How to create great art

1. It must not be about what it appears to be about. The Godfather is about obligation, family, growth, proving yourself to doubters, history and many other facets of human existence. It is not about the Mafia. The Mafia is a vehicle by which the real points are transported. Michelangelo’s David isn’t a marble representation of a kid from the Bible; it’s a symbol of the defence of civil liberties. King Lear is about justice; compassion and reconciliation; appearance versus reality. It’s not about an old man who has to step down from ruling a country.

2. It must teach us something about the essence of life. See above. Lear: ‘Many a true word hath been spoken in jest’. This is really what all art is about: from stand up comedy (Lenny Bruce explaining the true function of the word ‘nigger’) to music (listen to Kooks by David Bowie. The fundamentals of parenthood are all there) and every other art form in between. If it hasn’t taught the world something, true greatness has passed it by.

3. Maximum meaning, minimum means. Anyone can explain anything in a million words. If art is going to be great it needs to rise above something within the grasp of every human being on earth. Donne said, ‘No man is an island’. Larkin said, ‘They fuck you up, your mum and dad’. Milton said, ‘They also serve who only stand and wait’. Those short sentences are so rich they say more to us than many books. Look how much personality and life Rafael brings to a single man’s face:


4. It must contain an element of originality. Just as easy as expressing a thought in many words is copying what someone else has done. You don’t have to be entirely original (after all, how many great paintings of the Virgin Mary have there been?), but you do need to bring something hitherto unseen to your art: a new perspective can be just as original as a new story or a new subject.

5. It must endure. This is why it’s hard to appraise more recent art as ‘great': longevity is an important aspect of art’s quality. It lets us know that a fundamental truth has been expressed, one that is as relevant to a serving maid in the 1700s as it is to a newspaper editor in 2013. For every new day that we still find so much of ourselves in Othello, its greatness will continue to grow.

Your art can possess any, all or none of the above, but the greater in number and extent that it delivers, the greater it will be.

Comments 14

  1. Bill Kay wrote:

    Excellent analysis. I would odd only that great art should ideally tell us something we don’t know, preferably giving us an insight into a new or unexplored subject – like the Godfather. That’s why nearly all paintings of Madonna and child are forgotten.

    Posted 19 Jan 2014 at 3:27 pm
  2. ben wrote:

    Good point.

    Posted 19 Jan 2014 at 10:49 pm
  3. vinny warren wrote:

    As a catholic i can point you to millions of awesome Virgin Mary pix and statues. Great list. all true.

    Posted 20 Jan 2014 at 6:38 am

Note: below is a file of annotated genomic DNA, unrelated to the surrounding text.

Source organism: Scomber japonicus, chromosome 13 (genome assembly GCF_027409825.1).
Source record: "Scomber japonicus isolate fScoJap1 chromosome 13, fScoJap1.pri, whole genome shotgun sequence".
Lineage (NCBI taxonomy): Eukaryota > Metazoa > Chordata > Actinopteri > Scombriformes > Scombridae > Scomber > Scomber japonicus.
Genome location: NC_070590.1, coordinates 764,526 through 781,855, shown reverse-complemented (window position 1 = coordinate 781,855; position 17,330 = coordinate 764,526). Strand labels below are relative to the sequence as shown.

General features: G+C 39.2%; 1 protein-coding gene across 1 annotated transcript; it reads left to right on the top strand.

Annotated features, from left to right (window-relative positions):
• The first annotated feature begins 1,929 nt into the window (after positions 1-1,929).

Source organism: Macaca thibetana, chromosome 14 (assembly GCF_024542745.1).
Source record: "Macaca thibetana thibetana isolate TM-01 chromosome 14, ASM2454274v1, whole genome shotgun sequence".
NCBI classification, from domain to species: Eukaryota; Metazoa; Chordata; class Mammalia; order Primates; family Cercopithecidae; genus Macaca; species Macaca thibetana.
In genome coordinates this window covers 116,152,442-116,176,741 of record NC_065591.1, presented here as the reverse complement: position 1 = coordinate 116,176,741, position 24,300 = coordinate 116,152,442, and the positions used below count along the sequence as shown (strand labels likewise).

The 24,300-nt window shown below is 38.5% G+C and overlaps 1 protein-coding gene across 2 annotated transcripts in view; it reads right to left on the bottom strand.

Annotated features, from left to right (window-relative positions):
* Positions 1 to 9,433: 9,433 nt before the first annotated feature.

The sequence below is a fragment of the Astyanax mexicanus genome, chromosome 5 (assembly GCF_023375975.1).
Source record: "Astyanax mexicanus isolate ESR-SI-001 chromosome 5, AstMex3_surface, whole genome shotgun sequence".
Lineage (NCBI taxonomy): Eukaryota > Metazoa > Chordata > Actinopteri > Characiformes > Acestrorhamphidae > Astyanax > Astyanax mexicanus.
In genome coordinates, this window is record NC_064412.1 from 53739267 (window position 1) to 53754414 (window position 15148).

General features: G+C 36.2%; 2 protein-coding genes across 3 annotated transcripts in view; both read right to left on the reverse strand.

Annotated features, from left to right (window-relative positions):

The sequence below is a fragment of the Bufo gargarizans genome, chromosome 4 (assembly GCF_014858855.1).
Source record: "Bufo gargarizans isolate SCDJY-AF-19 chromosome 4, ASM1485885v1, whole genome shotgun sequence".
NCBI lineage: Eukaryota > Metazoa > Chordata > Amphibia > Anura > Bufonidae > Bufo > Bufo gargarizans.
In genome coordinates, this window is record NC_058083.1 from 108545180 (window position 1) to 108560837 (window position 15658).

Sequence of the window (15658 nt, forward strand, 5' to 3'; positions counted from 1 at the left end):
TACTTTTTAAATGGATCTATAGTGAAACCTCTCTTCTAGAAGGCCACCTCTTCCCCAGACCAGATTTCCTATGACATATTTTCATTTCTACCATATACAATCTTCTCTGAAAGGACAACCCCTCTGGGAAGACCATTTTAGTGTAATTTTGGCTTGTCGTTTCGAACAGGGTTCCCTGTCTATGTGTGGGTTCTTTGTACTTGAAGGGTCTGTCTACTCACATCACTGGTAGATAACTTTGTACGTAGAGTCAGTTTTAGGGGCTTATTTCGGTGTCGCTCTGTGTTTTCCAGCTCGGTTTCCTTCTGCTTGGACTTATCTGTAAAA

4. TT wrote:

    What would be your top 5 pieces of Great art?
    Has advertising ever produced great art
    What has the nearest advertising has come to it?
    What are you having for lunch?

    Posted 20 Jan 2014 at 9:34 am
  5. Sell! Sell! wrote:

    Great art needs an opinion.

    Posted 20 Jan 2014 at 11:01 am
  6. Anonymouse wrote:

    A good post. Hard to disagree.

    Posted 20 Jan 2014 at 11:05 am
  7. Mister Gash wrote:

    @ Sell Sell

    But does it? Is not great art great art whether or not the critics (at the time) say it is? The art was always there. The critics (at the time) failed to notice the fact. The tree falling in the forest and all that.

    Gogglebox – despite the critics going ‘ooh isn’t this fun’ – is very far from being art. I know you’re not saying it is. I just wanted to make that point.

    Posted 20 Jan 2014 at 1:56 pm
  8. Doughball wrote:

    I love mixing art and religion. My all time fave has to be piss christ.

    Take an image of christ, pop it into a bottle and proceed to fill with piss. More museums should be full of these kind of relics.

    I’m currently working on my latest masterpiece, sperm buddha, although I am limited by my daily allowance.

    Posted 20 Jan 2014 at 4:05 pm
  9. Sell! Sell! wrote:

    Sorry Mister Gash, my mishtake – I meant great art needs to HAVE an opinion.

    But then again, that’s just an opinion.


    Posted 20 Jan 2014 at 6:20 pm
  10. Nobby wrote:

    The shroud of urine.

    Posted 20 Jan 2014 at 6:29 pm
  11. Scamp wrote:

    Great stuff, Ben. My favourite quote on the subject – “Art is a criticism of life.”

    Posted 20 Jan 2014 at 11:36 pm
  12. ben wrote:

    I take that as a great compliment, Scampy.

    Posted 20 Jan 2014 at 11:45 pm
  13. Medina Cumlaudinum wrote:

    Bartstard I call it.

    Posted 21 Jan 2014 at 10:51 am
  14. Mister Gash wrote:

    @ Sell Sell

    Indeed it is.


    Posted 21 Jan 2014 at 6:34 pm

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